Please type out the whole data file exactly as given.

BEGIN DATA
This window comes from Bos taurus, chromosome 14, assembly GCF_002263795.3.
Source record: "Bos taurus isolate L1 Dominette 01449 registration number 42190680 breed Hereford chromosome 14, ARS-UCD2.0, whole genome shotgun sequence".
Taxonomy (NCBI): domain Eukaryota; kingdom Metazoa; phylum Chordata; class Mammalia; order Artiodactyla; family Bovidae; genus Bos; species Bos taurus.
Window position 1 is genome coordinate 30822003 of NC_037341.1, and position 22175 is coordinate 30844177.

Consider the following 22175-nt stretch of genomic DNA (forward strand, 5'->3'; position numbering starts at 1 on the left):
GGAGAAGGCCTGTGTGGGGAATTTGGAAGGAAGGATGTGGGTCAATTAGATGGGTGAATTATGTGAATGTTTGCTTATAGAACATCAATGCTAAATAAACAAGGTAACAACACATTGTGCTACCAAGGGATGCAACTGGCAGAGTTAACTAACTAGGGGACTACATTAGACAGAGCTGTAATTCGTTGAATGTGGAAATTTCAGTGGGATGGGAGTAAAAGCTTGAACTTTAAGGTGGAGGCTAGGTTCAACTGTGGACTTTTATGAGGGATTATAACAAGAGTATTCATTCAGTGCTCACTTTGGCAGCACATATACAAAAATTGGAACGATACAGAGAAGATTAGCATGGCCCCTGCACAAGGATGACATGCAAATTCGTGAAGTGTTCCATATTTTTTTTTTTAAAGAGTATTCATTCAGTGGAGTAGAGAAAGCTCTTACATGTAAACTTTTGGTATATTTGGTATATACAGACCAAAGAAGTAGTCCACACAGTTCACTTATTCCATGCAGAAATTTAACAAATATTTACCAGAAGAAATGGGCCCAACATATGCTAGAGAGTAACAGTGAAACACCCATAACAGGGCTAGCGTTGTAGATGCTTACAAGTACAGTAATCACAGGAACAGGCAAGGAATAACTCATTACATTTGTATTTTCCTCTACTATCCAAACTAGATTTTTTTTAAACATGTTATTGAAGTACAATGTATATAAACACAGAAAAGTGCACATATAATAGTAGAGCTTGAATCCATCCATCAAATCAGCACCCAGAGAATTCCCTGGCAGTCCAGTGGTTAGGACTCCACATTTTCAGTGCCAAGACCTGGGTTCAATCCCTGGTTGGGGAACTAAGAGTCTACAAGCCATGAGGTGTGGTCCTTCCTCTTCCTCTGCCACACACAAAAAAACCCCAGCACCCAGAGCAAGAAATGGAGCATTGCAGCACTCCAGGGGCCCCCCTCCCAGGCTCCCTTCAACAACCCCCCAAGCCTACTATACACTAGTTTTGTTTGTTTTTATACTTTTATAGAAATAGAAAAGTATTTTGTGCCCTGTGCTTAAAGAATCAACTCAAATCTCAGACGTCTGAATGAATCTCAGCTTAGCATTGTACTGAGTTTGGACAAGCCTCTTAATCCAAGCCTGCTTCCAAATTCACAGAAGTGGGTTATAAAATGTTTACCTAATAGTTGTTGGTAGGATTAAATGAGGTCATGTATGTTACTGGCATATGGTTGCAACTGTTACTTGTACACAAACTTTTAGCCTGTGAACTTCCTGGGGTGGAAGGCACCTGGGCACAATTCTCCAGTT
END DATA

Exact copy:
This window comes from Bos taurus, chromosome 14, assembly GCF_002263795.3.
Source record: "Bos taurus isolate L1 Dominette 01449 registration number 42190680 breed Hereford chromosome 14, ARS-UCD2.0, whole genome shotgun sequence".
Taxonomy (NCBI): domain Eukaryota; kingdom Metazoa; phylum Chordata; class Mammalia; order Artiodactyla; family Bovidae; genus Bos; species Bos taurus.
Window position 1 is genome coordinate 30822003 of NC_037341.1, and position 22175 is coordinate 30844177.

Consider the following 22175-nt stretch of genomic DNA (forward strand, 5'->3'; position numbering starts at 1 on the left):
GGAGAAGGCCTGTGTGGGGAATTTGGAAGGAAGGATGTGGGTCAATTAGATGGGTGAATTATGTGAATGTTTGCTTATAGAACATCAATGCTAAATAAACAAGGTAACAACACATTGTGCTACCAAGGGATGCAACTGGCAGAGTTAACTAACTAGGGGACTACATTAGACAGAGCTGTAATTCGTTGAATGTGGAAATTTCAGTGGGATGGGAGTAAAAGCTTGAACTTTAAGGTGGAGGCTAGGTTCAACTGTGGACTTTTATGAGGGATTATAACAAGAGTATTCATTCAGTGCTCACTTTGGCAGCACATATACAAAAATTGGAACGATACAGAGAAGATTAGCATGGCCCCTGCACAAGGATGACATGCAAATTCGTGAAGTGTTCCATATTTTTTTTTTTAAAGAGTATTCATTCAGTGGAGTAGAGAAAGCTCTTACATGTAAACTTTTGGTATATTTGGTATATACAGACCAAAGAAGTAGTCCACACAGTTCACTTATTCCATGCAGAAATTTAACAAATATTTACCAGAAGAAATGGGCCCAACATATGCTAGAGAGTAACAGTGAAACACCCATAACAGGGCTAGCGTTGTAGATGCTTACAAGTACAGTAATCACAGGAACAGGCAAGGAATAACTCATTACATTTGTATTTTCCTCTACTATCCAAACTAGATTTTTTTTAAACATGTTATTGAAGTACAATGTATATAAACACAGAAAAGTGCACATATAATAGTAGAGCTTGAATCCATCCATCAAATCAGCACCCAGAGAATTCCCTGGCAGTCCAGTGGTTAGGACTCCACATTTTCAGTGCCAAGACCTGGGTTCAATCCCTGGTTGGGGAACTAAGAGTCTACAAGCCATGAGGTGTGGTCCTTCCTCTTCCTCTGCCACACACAAAAAAACCCCAGCACCCAGAGCAAGAAATGGAGCATTGCAGCACTCCAGGGGCCCCCCTCCCAGGCTCCCTTCAACAACCCCCCAAGCCTACTATACACTAGTTTTGTTTGTTTTTATACTTTTATAGAAATAGAAAAGTATTTTGTGCCCTGTGCTTAAAGAATCAACTCAAATCTCAGACGTCTGAATGAATCTCAGCTTAGCATTGTACTGAGTTTGGACAAGCCTCTTAATCCAAGCCTGCTTCCAAATTCACAGAAGTGGGTTATAAAATGTTTACCTAATAGTTGTTGGTAGGATTAAATGAGGTCATGTATGTTACTGGCATATGGTTGCAACTGTTACTTGTACACAAACTTTTAGCCTGTGAACTTCCTGGGGTGGAAGGCACCTGGGCACAATTCTCCAGTT